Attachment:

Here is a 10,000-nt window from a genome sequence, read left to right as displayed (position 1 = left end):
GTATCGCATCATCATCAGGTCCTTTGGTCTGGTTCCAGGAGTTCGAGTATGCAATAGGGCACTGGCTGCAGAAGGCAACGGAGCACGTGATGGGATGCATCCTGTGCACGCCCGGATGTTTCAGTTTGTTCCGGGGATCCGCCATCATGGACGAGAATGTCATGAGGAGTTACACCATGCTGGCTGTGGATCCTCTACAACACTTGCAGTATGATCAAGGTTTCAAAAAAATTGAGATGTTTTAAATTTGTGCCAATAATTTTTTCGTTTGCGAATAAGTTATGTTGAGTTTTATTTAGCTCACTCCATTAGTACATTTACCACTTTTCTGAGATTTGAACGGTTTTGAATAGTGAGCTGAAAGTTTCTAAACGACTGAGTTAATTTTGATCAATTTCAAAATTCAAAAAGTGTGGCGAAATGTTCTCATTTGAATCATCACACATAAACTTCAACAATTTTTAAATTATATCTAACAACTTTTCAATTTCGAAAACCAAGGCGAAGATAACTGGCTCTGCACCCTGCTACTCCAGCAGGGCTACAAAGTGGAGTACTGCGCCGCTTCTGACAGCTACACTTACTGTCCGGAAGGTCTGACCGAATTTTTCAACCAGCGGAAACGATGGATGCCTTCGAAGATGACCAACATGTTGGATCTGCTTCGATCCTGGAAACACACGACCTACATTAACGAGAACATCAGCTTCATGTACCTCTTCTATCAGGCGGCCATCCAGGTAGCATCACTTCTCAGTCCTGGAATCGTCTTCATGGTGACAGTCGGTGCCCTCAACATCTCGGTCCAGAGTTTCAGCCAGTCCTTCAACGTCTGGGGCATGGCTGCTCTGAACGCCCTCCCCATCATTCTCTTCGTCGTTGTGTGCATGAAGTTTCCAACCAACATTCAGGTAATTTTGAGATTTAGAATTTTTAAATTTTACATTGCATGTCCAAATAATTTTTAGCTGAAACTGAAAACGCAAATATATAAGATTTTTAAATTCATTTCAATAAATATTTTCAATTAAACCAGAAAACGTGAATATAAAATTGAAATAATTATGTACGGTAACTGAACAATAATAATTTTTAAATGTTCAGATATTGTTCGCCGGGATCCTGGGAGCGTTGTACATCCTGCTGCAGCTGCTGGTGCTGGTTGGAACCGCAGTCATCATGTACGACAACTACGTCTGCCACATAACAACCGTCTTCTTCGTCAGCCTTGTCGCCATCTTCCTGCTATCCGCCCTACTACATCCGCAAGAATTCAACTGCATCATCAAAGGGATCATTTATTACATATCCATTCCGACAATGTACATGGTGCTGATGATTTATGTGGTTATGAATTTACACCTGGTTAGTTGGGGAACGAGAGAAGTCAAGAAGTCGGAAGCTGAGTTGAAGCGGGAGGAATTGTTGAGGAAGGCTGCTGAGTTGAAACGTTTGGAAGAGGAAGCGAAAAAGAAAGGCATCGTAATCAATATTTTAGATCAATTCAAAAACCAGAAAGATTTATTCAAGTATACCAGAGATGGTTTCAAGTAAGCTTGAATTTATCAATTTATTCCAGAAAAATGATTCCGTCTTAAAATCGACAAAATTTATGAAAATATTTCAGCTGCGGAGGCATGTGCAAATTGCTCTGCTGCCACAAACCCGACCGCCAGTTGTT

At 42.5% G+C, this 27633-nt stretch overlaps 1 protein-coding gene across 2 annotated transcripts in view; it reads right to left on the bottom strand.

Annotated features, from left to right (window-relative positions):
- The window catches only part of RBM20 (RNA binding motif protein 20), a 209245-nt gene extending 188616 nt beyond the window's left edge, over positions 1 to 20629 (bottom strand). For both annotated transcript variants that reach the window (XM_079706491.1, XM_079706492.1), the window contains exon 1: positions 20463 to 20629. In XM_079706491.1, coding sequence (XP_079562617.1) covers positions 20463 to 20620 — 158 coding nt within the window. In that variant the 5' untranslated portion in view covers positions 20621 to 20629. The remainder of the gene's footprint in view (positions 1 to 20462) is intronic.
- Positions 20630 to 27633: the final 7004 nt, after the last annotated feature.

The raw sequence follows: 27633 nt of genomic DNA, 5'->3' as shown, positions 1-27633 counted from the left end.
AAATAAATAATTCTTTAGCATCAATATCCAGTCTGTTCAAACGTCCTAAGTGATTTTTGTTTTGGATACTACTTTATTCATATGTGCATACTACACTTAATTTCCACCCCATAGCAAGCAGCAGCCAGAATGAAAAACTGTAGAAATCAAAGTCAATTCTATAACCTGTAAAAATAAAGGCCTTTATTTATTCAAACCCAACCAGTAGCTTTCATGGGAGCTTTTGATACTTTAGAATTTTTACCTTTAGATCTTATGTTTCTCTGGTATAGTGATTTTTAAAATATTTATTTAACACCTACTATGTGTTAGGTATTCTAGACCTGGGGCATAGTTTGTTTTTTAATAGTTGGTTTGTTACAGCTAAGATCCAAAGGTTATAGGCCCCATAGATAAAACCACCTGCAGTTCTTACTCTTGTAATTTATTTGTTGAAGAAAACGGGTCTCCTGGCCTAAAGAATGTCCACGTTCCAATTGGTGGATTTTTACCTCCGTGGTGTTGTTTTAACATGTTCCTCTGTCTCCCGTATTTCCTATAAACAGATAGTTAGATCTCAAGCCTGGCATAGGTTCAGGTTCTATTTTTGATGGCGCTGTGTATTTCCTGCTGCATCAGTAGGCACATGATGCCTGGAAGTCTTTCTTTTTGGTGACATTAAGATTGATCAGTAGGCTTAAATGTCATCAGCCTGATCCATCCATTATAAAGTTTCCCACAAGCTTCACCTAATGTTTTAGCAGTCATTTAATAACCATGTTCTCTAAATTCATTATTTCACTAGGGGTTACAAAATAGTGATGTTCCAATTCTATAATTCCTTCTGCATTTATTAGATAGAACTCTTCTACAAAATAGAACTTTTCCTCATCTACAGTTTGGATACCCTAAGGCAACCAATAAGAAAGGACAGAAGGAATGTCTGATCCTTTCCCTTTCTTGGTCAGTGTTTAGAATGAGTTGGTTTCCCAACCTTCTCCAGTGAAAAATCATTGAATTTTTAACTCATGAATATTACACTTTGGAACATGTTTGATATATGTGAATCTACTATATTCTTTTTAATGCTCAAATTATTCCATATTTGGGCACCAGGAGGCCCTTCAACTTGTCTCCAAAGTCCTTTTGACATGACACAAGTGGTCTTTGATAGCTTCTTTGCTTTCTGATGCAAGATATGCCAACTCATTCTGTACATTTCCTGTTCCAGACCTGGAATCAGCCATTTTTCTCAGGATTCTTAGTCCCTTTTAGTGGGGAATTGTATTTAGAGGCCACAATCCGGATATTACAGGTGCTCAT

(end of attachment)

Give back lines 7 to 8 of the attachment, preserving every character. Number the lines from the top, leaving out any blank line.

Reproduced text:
The raw sequence follows: 27633 nt of genomic DNA, 5'->3' as shown, positions 1-27633 counted from the left end.
AAATAAATAATTCTTTAGCATCAATATCCAGTCTGTTCAAACGTCCTAAGTGATTTTTGTTTTGGATACTACTTTATTCATATGTGCATACTACACTTAATTTCCACCCCATAGCAAGCAGCAGCCAGAATGAAAAACTGTAGAAATCAAAGTCAATTCTATAACCTGTAAAAATAAAGGCCTTTATTTATTCAAACCCAACCAGTAGCTTTCATGGGAGCTTTTGATACTTTAGAATTTTTACCTTTAGATCTTATGTTTCTCTGGTATAGTGATTTTTAAAATATTTATTTAACACCTACTATGTGTTAGGTATTCTAGACCTGGGGCATAGTTTGTTTTTTAATAGTTGGTTTGTTACAGCTAAGATCCAAAGGTTATAGGCCCCATAGATAAAACCACCTGCAGTTCTTACTCTTGTAATTTATTTGTTGAAGAAAACGGGTCTCCTGGCCTAAAGAATGTCCACGTTCCAATTGGTGGATTTTTACCTCCGTGGTGTTGTTTTAACATGTTCCTCTGTCTCCCGTATTTCCTATAAACAGATAGTTAGATCTCAAGCCTGGCATAGGTTCAGGTTCTATTTTTGATGGCGCTGTGTATTTCCTGCTGCATCAGTAGGCACATGATGCCTGGAAGTCTTTCTTTTTGGTGACATTAAGATTGATCAGTAGGCTTAAATGTCATCAGCCTGATCCATCCATTATAAAGTTTCCCACAAGCTTCACCTAATGTTTTAGCAGTCATTTAATAACCATGTTCTCTAAATTCATTATTTCACTAGGGGTTACAAAATAGTGATGTTCCAATTCTATAATTCCTTCTGCATTTATTAGATAGAACTCTTCTACAAAATAGAACTTTTCCTCATCTACAGTTTGGATACCCTAAGGCAACCAATAAGAAAGGACAGAAGGAATGTCTGATCCTTTCCCTTTCTTGGTCAGTGTTTAGAATGAGTTGGTTTCCCAACCTTCTCCAGTGAAAAATCATTGAATTTTTAACTCATGAATATTACACTTTGGAACATGTTTGATATATGTGAATCTACTATATTCTTTTTAATGCTCAAATTATTCCATATTTGGGCACCAGGAGGCCCTTCAACTTGTCTCCAAAGTCCTTTTGACATGACACAAGTGGTCTTTGATAGCTTCTTTGCTTTCTGATGCAAGATATGCCAACTCATTCTGTACATTTCCTGTTCCAGACCTGGAATCAGCCATTTTTCTCAGGATTCTTAGTCCCTTTTAGTGGGGAATTGTATTTAGAGGCCACAATCCGGATATTACAGGTGCTCAT